Surgeons in Southampton are using a new laser technique to dust away the surface of large kidney stones and make them crumble like popcorn.
Known as dusting and pop-dusting, it involves using a low energy beam first to break down the soft outer shell of a stone.
Then, once it has reduced in size, the laser is switched to a higher frequency to ‘pop’ the hard centre into tiny pieces which can then pass through the urine.
Conventionally, patients with stones larger than 1.5cm require two to three sessions of laser treatment over a period of up to three months or, if unsuccessful, may need to undergo keyhole surgery.
This minimally invasive procedure, which takes less than an hour, involves inserting a ureteroscope, which is a thin tube used for viewing, into the kidney via the bladder to visualise stones before removing them using a small laser fibre.
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Kidney, or renal, stones develop when crystals of salt accumulate into stone-like lumps and are not flushed out of the body.
The condition, which affects around 10% to 15% of the male population and 3% to 7% of women between the ages of 20 and 60 years, can lead to stone blockages in the urinary system and cause pain and recurrent urinary tract infections or sepsis.
The technique has now been used more than 80 times by Professor Bhaskar Somani, a consultant urological surgeon at University Hospital Southampton, and his team.
Results published in the journal Urolithiasis showed the combination of dusting and pop-dusting left 93 per cent of patients stone-free after one treatment.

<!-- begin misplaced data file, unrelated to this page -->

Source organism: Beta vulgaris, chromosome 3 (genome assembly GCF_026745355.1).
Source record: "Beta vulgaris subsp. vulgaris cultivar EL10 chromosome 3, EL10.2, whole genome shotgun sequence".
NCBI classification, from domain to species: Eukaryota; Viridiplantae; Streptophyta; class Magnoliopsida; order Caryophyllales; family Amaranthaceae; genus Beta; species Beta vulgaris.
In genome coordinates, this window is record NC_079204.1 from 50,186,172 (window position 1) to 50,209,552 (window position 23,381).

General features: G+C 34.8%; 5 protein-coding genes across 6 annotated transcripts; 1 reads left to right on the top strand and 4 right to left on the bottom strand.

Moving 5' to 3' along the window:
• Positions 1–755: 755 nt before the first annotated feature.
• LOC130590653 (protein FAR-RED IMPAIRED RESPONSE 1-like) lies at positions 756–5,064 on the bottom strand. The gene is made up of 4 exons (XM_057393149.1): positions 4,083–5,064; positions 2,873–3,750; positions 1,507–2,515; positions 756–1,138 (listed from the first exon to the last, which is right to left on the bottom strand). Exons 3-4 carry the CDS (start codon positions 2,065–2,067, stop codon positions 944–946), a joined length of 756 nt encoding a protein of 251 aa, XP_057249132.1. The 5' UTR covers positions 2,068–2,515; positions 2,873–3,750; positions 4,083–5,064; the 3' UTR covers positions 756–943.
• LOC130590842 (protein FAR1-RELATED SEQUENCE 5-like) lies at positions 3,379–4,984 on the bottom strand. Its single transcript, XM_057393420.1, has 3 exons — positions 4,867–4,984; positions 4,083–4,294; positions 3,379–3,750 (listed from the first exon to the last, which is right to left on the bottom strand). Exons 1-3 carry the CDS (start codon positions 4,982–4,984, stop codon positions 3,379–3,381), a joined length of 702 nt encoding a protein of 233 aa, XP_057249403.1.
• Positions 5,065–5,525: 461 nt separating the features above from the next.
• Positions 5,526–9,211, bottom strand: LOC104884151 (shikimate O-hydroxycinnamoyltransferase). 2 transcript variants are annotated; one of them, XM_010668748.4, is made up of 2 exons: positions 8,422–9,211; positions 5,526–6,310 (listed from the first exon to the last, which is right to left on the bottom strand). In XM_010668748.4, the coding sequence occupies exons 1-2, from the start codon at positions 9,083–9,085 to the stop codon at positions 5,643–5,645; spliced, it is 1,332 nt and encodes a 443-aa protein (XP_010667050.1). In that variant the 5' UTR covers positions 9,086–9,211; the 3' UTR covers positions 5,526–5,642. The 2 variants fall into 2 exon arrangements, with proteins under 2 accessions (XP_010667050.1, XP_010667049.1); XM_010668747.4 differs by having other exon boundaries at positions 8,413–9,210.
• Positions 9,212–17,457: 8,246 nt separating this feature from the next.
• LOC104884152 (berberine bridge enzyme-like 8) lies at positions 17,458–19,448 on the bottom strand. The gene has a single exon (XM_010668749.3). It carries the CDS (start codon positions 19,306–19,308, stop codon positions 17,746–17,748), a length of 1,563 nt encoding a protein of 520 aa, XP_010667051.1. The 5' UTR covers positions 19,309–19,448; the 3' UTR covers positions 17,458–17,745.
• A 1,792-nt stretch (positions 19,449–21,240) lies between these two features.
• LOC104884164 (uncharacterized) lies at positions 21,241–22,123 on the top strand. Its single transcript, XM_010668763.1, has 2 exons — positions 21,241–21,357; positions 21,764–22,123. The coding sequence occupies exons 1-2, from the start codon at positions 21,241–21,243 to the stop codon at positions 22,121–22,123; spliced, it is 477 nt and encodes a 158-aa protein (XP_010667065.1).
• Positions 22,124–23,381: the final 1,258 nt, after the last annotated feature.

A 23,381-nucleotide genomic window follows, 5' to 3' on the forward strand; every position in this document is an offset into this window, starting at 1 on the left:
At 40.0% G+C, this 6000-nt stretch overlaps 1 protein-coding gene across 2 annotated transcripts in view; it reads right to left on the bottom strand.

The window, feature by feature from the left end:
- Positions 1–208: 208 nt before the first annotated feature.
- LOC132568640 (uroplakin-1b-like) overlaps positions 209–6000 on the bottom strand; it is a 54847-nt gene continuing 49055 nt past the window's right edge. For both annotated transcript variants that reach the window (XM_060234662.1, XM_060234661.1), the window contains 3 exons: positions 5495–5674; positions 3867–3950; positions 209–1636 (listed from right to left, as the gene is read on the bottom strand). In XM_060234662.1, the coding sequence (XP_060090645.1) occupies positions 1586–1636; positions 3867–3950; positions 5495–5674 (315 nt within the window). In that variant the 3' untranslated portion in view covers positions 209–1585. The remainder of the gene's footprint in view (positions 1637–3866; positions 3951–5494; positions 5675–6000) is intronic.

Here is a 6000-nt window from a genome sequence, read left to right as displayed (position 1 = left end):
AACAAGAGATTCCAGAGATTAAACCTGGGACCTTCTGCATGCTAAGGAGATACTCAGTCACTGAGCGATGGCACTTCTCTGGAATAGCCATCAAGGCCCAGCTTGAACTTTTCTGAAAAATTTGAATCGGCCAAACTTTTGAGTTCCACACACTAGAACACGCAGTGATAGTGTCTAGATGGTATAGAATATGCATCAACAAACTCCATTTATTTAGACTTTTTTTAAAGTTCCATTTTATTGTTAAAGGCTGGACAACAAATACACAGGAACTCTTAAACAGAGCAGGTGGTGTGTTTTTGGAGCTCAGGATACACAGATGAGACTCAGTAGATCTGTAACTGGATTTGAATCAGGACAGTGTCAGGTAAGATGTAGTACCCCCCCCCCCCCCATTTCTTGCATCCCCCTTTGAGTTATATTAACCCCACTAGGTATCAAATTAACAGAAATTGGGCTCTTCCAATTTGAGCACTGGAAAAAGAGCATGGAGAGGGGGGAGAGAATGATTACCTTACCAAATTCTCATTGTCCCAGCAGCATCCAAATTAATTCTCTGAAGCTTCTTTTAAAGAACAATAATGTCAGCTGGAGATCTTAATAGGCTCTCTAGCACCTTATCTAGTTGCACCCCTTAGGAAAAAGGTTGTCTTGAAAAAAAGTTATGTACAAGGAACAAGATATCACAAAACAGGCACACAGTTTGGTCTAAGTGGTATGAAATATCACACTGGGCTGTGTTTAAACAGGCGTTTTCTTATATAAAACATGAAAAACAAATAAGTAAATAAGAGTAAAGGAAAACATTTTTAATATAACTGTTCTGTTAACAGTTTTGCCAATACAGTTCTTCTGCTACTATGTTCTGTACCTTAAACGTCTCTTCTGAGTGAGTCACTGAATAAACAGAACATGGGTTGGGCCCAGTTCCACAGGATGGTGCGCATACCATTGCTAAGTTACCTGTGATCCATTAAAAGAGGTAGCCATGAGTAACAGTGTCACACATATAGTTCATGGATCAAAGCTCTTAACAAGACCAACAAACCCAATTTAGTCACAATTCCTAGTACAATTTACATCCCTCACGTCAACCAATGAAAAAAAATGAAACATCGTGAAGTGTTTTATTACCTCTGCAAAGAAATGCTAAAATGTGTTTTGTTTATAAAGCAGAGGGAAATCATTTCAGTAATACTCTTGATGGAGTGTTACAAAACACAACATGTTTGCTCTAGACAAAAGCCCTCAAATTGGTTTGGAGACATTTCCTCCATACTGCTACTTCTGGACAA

“Large stones can be very difficult to treat and, routinely, would require two or three laser treatments or surgery,” Prof Somani explained.
“Using this technique means we can treat very large stones - up to 5cm - in a single session of less than an hour with a fantastic stone-free rate.”
Prof Somani, a professor of urology at the University of Southampton, said that although laser treatment to break up large stones is long-established, dusting and pop dusting is an enhancement which minimises the need for repeat procedures.
“The thought process has long been that having a laser to treat stones means blasting them at full force to destroy them, but that means they disperse into fragments which cannot always pass through the system,” he said.
“By dusting the outer layer first at low energy, we can steadily reduce the size of a stone before breaking the core into smaller pieces that can crumble like popcorn and pass out of the body smoothly.”
Prof Somani and his team will also present their findings of a study into the use of the technique in children at the World Congress of Endourology in Abu Dhabi in October.
Posted on Monday 19 August 2019